Dude, where's my AVR?

Checking out the latest version of avrdude from its SVN repository, I initially had little success getting the ftdi_syncbb method to work.

This turned out to be mainly due to the fact that OS X has linkable stubs for anonymous semaphore functions (sem_init, etc.), but actually returns errors from them. Code that does not check these functions for errors (like the ft245 code in avrdude) becomes wildly susceptible to race conditions. 

After fixing this problem, the code worked, but only at very slow bit rates (2400 or less). While better than nothing, this was rather disappointing performance, and at faster rates, scary things like reprogrammed fuses happened.

Faster, SPI! Kill! Kill!

A Technical Note from FTDI suggested a reason for my problems: The data in bitbang mode was written based on a clock that was not synchronized to the data clock, so signal pulse widths were not reliable. The suggested remedy was to pad out the data.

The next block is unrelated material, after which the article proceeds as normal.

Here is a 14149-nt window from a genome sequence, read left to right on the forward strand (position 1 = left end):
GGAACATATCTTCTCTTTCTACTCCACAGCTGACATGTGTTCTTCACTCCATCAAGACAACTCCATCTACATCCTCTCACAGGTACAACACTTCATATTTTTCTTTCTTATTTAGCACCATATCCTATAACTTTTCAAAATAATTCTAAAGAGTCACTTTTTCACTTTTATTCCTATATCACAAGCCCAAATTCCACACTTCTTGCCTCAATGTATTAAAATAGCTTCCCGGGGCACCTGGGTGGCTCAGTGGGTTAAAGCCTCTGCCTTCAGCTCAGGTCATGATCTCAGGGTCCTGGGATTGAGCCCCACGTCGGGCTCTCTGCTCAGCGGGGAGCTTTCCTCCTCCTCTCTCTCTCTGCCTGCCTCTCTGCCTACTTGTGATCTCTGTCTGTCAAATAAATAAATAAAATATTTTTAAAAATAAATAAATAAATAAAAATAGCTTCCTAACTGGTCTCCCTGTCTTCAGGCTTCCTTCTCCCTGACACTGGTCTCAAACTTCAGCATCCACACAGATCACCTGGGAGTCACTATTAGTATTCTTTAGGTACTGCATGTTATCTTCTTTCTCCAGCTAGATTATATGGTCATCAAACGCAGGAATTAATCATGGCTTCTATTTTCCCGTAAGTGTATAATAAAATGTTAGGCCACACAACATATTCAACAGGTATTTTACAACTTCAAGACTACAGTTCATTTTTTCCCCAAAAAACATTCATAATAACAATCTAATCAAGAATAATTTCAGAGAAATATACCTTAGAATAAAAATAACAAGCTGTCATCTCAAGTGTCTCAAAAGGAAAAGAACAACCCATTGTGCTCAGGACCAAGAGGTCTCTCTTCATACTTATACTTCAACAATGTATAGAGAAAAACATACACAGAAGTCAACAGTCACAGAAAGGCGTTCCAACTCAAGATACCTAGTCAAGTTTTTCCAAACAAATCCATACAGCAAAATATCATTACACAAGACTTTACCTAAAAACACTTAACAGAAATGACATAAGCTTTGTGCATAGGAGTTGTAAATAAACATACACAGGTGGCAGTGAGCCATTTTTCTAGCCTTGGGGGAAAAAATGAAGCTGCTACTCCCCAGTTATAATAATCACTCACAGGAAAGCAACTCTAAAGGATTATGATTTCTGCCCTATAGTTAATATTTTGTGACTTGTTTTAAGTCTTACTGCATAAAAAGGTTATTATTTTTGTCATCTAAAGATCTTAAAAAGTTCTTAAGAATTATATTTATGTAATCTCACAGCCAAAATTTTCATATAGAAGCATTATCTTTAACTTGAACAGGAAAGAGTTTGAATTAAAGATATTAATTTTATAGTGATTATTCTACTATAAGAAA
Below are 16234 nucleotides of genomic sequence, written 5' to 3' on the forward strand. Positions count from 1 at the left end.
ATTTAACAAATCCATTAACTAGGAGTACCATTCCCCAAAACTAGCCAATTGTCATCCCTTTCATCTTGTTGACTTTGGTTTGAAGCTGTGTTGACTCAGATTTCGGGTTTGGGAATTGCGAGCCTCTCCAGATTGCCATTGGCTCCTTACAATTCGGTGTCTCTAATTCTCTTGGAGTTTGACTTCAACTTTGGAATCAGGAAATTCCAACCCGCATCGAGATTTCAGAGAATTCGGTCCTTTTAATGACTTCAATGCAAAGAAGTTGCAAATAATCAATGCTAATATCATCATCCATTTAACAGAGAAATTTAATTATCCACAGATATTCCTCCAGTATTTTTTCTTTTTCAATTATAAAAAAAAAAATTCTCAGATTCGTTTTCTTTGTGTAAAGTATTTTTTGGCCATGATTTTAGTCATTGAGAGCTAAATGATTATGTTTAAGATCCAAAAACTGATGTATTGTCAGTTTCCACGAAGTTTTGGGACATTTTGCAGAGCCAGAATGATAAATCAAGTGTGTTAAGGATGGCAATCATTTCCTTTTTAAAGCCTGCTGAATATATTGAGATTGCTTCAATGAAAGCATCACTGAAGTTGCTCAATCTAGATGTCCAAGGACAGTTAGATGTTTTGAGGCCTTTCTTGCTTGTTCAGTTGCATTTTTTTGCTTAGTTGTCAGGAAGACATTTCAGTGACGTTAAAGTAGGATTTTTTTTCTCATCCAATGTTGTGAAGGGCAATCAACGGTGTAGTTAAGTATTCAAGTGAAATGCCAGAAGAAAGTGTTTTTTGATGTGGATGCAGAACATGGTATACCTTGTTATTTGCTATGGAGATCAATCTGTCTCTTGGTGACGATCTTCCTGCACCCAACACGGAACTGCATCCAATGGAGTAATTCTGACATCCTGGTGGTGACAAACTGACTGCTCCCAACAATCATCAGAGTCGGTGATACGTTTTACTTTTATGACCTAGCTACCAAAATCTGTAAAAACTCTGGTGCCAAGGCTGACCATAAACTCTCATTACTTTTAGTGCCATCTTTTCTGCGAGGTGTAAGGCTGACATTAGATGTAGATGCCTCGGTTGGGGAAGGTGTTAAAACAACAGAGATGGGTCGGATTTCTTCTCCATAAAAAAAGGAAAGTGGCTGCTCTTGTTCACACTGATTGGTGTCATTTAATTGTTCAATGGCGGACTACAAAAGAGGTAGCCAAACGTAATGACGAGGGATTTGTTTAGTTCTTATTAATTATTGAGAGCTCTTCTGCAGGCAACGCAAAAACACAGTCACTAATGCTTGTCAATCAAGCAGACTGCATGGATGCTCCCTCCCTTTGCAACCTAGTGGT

So I modified the writing code to write each data byte 4 times, and upon reading, only use every 4th byte (2x duplication helped as well, but beyond certain bit rates still failed). Despite having to write much more data for each bit (effectively 8 bytes per bit), thanks to the improved reliability, I now achieved data rates of more than 45000 bits per second, more than enough to program an ATtiny at blazing fast speeds.

Tweaking the Arduino IDE

Now that I had a working avrdude, all that I needed to do to get it working directly from the Arduino IDE was to copy the binary and the configuration file into the Arduino app, and to create a "programmer" entry in the hardware subfolder of my sketch folder.

Show me the code!

For those interested, the patches and detailed instructions are available in this archive.